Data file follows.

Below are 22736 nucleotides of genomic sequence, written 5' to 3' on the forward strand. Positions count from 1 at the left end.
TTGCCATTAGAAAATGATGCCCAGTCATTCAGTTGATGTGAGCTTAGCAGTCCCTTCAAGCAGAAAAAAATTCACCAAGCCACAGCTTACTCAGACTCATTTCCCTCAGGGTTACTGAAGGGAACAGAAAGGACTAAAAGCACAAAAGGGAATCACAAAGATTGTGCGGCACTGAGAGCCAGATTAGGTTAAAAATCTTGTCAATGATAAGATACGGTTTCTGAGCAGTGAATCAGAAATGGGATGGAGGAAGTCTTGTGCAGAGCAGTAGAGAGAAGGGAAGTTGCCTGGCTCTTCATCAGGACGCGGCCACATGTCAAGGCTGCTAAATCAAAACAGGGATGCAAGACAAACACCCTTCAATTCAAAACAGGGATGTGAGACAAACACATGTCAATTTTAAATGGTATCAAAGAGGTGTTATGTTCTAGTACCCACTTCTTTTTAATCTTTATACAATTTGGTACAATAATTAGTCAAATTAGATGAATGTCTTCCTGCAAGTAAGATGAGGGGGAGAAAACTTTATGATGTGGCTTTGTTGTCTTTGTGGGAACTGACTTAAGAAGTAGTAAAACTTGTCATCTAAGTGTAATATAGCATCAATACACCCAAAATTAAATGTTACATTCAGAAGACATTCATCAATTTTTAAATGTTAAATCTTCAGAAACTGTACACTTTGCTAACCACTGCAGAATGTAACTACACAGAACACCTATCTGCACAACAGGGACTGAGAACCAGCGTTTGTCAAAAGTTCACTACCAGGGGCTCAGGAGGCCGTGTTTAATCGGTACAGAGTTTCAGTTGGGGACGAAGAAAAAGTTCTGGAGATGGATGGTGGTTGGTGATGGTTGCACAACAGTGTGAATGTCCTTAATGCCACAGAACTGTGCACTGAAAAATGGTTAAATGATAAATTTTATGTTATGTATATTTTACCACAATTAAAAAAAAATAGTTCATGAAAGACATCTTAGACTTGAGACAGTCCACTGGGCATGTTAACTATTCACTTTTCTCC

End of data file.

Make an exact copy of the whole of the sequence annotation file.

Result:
Below are 22736 nucleotides of genomic sequence, written 5' to 3' on the forward strand. Positions count from 1 at the left end.
TTGCCATTAGAAAATGATGCCCAGTCATTCAGTTGATGTGAGCTTAGCAGTCCCTTCAAGCAGAAAAAAATTCACCAAGCCACAGCTTACTCAGACTCATTTCCCTCAGGGTTACTGAAGGGAACAGAAAGGACTAAAAGCACAAAAGGGAATCACAAAGATTGTGCGGCACTGAGAGCCAGATTAGGTTAAAAATCTTGTCAATGATAAGATACGGTTTCTGAGCAGTGAATCAGAAATGGGATGGAGGAAGTCTTGTGCAGAGCAGTAGAGAGAAGGGAAGTTGCCTGGCTCTTCATCAGGACGCGGCCACATGTCAAGGCTGCTAAATCAAAACAGGGATGCAAGACAAACACCCTTCAATTCAAAACAGGGATGTGAGACAAACACATGTCAATTTTAAATGGTATCAAAGAGGTGTTATGTTCTAGTACCCACTTCTTTTTAATCTTTATACAATTTGGTACAATAATTAGTCAAATTAGATGAATGTCTTCCTGCAAGTAAGATGAGGGGGAGAAAACTTTATGATGTGGCTTTGTTGTCTTTGTGGGAACTGACTTAAGAAGTAGTAAAACTTGTCATCTAAGTGTAATATAGCATCAATACACCCAAAATTAAATGTTACATTCAGAAGACATTCATCAATTTTTAAATGTTAAATCTTCAGAAACTGTACACTTTGCTAACCACTGCAGAATGTAACTACACAGAACACCTATCTGCACAACAGGGACTGAGAACCAGCGTTTGTCAAAAGTTCACTACCAGGGGCTCAGGAGGCCGTGTTTAATCGGTACAGAGTTTCAGTTGGGGACGAAGAAAAAGTTCTGGAGATGGATGGTGGTTGGTGATGGTTGCACAACAGTGTGAATGTCCTTAATGCCACAGAACTGTGCACTGAAAAATGGTTAAATGATAAATTTTATGTTATGTATATTTTACCACAATTAAAAAAAAATAGTTCATGAAAGACATCTTAGACTTGAGACAGTCCACTGGGCATGTTAACTATTCACTTTTCTCC